Illinois Attorney General Lisa Madigan said her office has filed suit against Safeguard Properties, a national property preservation provider, over what the AG's office characterized as "illegal eviction practices."
In a statement, Madigan's office alleged that Safeguard contractors "illegally evicted struggling Illinois homeowners" by breaking into their homes, changing locks to bar residents from re-entry, and shutting off utilities before a foreclosure was finalized.
Madigan filed her suit in Cook County Circuit Court, where Chicago is located, on Tuesday against the Ohio-based corporation. Safeguard is one of the nation's largest privately-held property preservation and field services firm.
"This case shows the lengths that banks and their service providers will go to abuse and intimidate borrowers in foreclosure," Madigan said in a statement. “This company was illegally breaking in to people’s homes, removing all their possessions and locking them out. It is a homeowner’s worst nightmare."
Safeguard CEO Alan Jaffa says the company will aggressively defend against the suit, and suggested that the Illinois AG was targeting a broader issue affecting all property preservation firms.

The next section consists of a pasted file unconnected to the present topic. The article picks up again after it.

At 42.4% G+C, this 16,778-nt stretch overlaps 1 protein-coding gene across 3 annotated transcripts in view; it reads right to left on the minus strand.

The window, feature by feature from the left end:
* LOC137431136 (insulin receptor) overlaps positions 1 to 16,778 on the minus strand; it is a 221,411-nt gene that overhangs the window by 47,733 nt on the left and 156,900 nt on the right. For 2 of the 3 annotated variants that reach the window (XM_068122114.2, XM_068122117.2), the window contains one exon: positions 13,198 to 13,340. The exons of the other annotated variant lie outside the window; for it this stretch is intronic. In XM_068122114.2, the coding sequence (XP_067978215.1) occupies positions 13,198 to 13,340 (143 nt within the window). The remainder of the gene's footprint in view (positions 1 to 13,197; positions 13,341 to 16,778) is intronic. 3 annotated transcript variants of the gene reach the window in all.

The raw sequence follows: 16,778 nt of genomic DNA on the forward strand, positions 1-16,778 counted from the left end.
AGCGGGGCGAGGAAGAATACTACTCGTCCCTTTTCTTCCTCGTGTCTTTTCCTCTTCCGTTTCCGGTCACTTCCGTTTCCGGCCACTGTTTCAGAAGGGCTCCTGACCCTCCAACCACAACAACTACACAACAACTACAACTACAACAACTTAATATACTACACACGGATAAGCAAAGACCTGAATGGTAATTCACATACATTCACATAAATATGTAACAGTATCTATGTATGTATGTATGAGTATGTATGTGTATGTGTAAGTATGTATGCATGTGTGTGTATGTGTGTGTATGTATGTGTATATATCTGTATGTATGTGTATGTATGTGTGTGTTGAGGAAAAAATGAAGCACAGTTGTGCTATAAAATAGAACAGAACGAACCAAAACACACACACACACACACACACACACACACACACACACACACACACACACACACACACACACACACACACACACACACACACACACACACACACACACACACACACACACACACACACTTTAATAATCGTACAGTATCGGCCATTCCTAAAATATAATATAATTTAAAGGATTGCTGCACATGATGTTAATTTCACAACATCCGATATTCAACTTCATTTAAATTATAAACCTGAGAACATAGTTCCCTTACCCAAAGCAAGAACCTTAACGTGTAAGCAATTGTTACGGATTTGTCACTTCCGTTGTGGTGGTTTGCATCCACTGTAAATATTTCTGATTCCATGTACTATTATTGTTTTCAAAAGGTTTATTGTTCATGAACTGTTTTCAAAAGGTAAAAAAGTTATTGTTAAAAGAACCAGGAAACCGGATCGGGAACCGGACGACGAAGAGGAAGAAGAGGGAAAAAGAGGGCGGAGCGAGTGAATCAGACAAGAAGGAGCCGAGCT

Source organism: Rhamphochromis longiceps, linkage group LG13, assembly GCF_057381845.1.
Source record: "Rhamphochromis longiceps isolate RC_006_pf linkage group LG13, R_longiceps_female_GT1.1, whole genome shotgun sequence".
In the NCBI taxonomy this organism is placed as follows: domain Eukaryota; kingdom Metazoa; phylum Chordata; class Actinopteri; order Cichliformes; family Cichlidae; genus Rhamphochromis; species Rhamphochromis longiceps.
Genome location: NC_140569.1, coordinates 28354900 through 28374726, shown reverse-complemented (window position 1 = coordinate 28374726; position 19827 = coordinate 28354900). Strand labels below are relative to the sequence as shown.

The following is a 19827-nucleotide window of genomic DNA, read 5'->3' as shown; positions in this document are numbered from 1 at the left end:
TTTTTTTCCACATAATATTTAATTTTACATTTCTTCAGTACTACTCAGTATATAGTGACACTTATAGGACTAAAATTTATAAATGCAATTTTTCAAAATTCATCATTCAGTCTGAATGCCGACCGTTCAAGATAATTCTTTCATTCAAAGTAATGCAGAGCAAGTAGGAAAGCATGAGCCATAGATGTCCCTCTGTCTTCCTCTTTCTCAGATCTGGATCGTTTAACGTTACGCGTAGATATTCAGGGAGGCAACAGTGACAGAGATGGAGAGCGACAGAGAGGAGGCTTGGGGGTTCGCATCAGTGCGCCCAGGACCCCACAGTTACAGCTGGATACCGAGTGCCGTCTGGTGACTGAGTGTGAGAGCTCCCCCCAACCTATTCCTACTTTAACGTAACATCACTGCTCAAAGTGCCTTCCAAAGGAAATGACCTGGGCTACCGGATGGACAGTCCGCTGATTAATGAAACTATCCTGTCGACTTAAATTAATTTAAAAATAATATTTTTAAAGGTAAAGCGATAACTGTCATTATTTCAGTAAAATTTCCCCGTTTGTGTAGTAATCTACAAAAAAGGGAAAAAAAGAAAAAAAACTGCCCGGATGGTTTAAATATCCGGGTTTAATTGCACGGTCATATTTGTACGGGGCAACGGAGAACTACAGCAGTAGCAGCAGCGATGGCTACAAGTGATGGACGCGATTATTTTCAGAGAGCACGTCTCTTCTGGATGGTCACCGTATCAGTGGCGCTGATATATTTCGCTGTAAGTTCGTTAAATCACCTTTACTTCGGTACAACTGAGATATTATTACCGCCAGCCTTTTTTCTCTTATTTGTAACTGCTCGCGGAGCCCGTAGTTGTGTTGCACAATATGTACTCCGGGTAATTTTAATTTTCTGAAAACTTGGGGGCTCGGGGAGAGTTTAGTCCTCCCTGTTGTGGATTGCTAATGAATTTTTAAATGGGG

"[T]his is an industry-wide issue, at the center of which is the very challenging public misunderstanding about a mortgage company's right to protect a property believed to be vacant prior to the foreclosure sale," he wrote in a company statement, sent to the firm's clients.
"In defending this lawsuit, we plan to raise awareness about both the important role of the mortgage industry to protect and preserve properties, and the challenges of doing so," Jaffa said. "We all know that the mortgage industry is 'between a rock and a hard place' when it comes to protecting and preserving vacant properties, particularly in pre-sale status."
Industry sources that spoke with HousingWire on the condition of anonymity say they aren't surprised by the lawsuit.
"We've got millions of homes stuck in the foreclosure process for years on end in the name of foreclosure prevention, and the majority of these properties are vacant," said one attorney who specializes in creditor's rights, but asked not to be named.
"If these properties sit, they deteriorate quickly to the point of massive blight. And then the cities blame [the mortgage industry] for failing to act. Or if [the industry] does act, there is a real risk that a property might not actually be vacant."
A copy of the Illinois AG's complaint is available here.